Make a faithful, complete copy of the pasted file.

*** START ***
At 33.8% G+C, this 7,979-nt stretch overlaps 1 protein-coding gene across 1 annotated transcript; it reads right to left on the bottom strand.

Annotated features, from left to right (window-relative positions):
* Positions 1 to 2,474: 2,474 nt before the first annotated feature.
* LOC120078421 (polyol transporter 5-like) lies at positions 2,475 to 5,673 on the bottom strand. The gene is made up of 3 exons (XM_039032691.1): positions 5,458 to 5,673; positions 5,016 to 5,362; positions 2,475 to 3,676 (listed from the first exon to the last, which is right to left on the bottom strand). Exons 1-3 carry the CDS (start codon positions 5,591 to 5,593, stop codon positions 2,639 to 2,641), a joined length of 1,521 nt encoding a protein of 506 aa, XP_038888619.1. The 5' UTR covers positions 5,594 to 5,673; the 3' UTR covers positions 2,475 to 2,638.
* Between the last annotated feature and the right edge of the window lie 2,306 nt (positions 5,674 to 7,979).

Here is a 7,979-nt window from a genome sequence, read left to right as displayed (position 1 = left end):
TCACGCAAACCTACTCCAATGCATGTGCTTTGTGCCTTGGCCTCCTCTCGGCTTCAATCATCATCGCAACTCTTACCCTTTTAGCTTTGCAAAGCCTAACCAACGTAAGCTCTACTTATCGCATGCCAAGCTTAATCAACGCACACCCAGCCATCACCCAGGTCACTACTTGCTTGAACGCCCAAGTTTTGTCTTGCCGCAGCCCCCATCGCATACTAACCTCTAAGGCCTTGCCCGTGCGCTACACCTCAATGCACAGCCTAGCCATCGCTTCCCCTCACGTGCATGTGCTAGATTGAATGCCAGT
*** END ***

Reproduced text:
At 33.8% G+C, this 7,979-nt stretch overlaps 1 protein-coding gene across 1 annotated transcript; it reads right to left on the bottom strand.

Annotated features, from left to right (window-relative positions):
* Positions 1 to 2,474: 2,474 nt before the first annotated feature.
* LOC120078421 (polyol transporter 5-like) lies at positions 2,475 to 5,673 on the bottom strand. The gene is made up of 3 exons (XM_039032691.1): positions 5,458 to 5,673; positions 5,016 to 5,362; positions 2,475 to 3,676 (listed from the first exon to the last, which is right to left on the bottom strand). Exons 1-3 carry the CDS (start codon positions 5,591 to 5,593, stop codon positions 2,639 to 2,641), a joined length of 1,521 nt encoding a protein of 506 aa, XP_038888619.1. The 5' UTR covers positions 5,594 to 5,673; the 3' UTR covers positions 2,475 to 2,638.
* Between the last annotated feature and the right edge of the window lie 2,306 nt (positions 5,674 to 7,979).

Here is a 7,979-nt window from a genome sequence, read left to right as displayed (position 1 = left end):
TCACGCAAACCTACTCCAATGCATGTGCTTTGTGCCTTGGCCTCCTCTCGGCTTCAATCATCATCGCAACTCTTACCCTTTTAGCTTTGCAAAGCCTAACCAACGTAAGCTCTACTTATCGCATGCCAAGCTTAATCAACGCACACCCAGCCATCACCCAGGTCACTACTTGCTTGAACGCCCAAGTTTTGTCTTGCCGCAGCCCCCATCGCATACTAACCTCTAAGGCCTTGCCCGTGCGCTACACCTCAATGCACAGCCTAGCCATCGCTTCCCCTCACGTGCATGTGCTAGATTGAATGCCAGT